When I got to school, I was nervous to go to the classroom and it was hard. I got my nervous off and now I'm not nervous. The miss told me not to be shy and be myself and so I did and then I was not nervous.

My problem was that when I came here, I didn't know English and I was being a little bad. When I didn't know English, my problem was that I wanted to talk and I couldn't because I was shy. I started watching TV- tons of TV- and I got better at it.  If you try really hard, you can do anything.

This was a nice reflection for J and it brought us closer because I can sympathize with his feelings. I understand much of the conversational Spanish I hear, but I only use it when I'm reading vocabularly words off the translator on my iPad because I'm afraid that I'll say the wrong words and the students will think I'm weird.  We had a nice conversation about it and I really should take J's advice. 

Monday, May 11, 2015

Week of May 11-15, 2015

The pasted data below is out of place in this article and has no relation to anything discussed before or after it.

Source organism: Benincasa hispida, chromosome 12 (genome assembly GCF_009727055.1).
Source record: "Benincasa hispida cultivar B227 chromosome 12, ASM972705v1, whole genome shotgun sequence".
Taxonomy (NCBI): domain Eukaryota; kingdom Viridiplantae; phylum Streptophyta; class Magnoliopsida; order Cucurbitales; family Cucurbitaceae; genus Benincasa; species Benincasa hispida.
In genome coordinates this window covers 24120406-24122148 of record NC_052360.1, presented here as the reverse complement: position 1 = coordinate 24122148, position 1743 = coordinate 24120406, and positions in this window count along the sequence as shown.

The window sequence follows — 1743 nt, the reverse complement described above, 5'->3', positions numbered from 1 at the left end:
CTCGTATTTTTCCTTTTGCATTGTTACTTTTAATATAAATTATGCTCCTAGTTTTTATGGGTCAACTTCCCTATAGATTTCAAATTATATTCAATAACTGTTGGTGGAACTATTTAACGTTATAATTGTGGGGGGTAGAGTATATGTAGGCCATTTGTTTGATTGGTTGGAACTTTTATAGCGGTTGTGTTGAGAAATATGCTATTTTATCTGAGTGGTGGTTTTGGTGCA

Monday, May 11:

Second Grade:

118 has been using a new method of documenting for Story Workshop that I want to share. We are using Google Docs. Ms. Chowaniec created a working document that lists the students' names and tracks their activities during story workshop. We add dialogue as we get it, progress, things students need to work on, successes.  This has been really easy to use and I feel like we finally have a way to connect with each other when we are in separate rooms (the atelier and the classroom, outside and the classroom, etc.)

Today (Monday) I brought a small group to the atelier to work on making their story characters out of clay. At first one student, A, couldn't tell me his story. He said "I don't know about it. Ask D." D reminded him that it's about Plants vs. Zombies, a video game that both boys play.

Who are the characters?
A- The army.
D- The plants, Spiderman and Halo.
A- Oh! I played that game!
I see you have a lot of characters that are from different games and stories. Tell me about that.